Five years ago, Facebook had some trouble convincing investors it was worth $100 billion. The social network is worth more than four times that value now, and hence has an even higher bar to clear.
Consider the reaction to what was another strong set of results Wednesday. Facebook's first-quarter revenue jumped 49% to $8 billion -- beating Wall Street's already high projections calling for 46% growth. Operating income surged 66% to $3.3 billion. User growth -- no small matter for a company that already serves one-quarter of the Earth's population -- continued unabated. In just the past three months, Facebook has netted about 57 million new users who check the site at least once a day.
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Still, Facebook's stock fell roughly 3% following the report, as its reported earnings per share appeared to fall short of Wall Street's consensus target. But that forecast didn't count the effect of stock-based compensation, which Facebook rightfully no longer excludes. Investors have also bid Facebook's stock up 32% since the first of the year, putting the stock around 33 times forward earnings ahead of the report.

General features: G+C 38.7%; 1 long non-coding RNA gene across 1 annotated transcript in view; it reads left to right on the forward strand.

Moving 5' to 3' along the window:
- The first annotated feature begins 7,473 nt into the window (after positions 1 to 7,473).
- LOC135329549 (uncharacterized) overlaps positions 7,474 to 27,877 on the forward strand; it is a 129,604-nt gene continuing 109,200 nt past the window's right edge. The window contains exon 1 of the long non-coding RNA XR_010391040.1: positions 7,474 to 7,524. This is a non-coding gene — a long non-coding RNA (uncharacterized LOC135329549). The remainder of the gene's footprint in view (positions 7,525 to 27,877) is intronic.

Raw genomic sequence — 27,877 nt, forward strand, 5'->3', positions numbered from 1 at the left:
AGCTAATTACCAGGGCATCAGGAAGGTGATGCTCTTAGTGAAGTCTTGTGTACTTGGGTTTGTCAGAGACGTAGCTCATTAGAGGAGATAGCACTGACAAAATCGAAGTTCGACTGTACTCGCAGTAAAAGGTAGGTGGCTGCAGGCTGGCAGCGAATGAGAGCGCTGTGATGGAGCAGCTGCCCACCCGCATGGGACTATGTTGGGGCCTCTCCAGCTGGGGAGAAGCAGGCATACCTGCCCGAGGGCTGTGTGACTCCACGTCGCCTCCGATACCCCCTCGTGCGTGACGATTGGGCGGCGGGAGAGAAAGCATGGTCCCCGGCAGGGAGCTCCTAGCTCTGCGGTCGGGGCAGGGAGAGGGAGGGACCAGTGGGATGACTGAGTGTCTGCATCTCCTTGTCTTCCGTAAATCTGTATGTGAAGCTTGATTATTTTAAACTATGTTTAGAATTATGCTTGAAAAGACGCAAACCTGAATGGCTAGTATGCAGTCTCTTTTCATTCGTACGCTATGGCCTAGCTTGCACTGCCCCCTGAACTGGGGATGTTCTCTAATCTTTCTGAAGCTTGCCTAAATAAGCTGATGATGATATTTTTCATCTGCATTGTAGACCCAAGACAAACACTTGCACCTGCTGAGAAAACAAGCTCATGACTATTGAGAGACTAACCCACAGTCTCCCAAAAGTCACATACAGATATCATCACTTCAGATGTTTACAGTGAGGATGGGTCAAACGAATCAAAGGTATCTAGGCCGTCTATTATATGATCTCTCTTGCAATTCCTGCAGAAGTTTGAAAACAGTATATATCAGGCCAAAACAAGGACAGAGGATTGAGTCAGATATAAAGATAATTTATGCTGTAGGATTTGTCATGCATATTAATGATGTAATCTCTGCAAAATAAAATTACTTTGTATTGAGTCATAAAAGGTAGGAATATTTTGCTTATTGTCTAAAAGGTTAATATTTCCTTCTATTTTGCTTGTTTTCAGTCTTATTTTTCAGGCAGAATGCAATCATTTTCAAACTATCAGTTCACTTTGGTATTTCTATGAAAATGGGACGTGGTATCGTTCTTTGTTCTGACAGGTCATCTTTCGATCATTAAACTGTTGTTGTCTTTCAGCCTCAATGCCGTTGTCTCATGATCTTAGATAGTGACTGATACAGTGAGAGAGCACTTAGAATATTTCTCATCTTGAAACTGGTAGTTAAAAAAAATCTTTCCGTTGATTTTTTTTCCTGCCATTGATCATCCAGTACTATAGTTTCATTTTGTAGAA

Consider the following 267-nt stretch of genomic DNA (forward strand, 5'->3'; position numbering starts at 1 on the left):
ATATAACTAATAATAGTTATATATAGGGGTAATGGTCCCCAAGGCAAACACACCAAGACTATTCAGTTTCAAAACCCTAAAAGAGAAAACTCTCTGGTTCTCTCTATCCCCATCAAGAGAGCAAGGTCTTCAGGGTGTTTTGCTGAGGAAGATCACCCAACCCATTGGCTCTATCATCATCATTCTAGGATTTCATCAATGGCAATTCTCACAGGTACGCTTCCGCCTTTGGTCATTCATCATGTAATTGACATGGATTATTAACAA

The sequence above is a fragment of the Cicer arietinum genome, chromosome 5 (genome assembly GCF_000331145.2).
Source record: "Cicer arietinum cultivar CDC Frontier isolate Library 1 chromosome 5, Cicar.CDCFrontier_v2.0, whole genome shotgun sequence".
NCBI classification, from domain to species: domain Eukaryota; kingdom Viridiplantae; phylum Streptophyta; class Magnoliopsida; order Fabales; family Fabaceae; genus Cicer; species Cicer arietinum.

That sets a big target for what is now the world's fifth most valuable company to hit. Investors also seem to have conveniently ignored company warnings about slowing growth ahead. Facebook's recent efforts to address the broadcast of heinous material on its network highlight another challenge that comes along with its enormous size.
Facebook has been clear about its growth challenges and now seems to finally be understanding the cost of its broader responsibilities. Investors look like they may be finally catching on.
Write to Dan Gallagher at firstname.lastname@example.org
(END) Dow Jones Newswires
May 03, 2017 18:30 ET (22:30 GMT)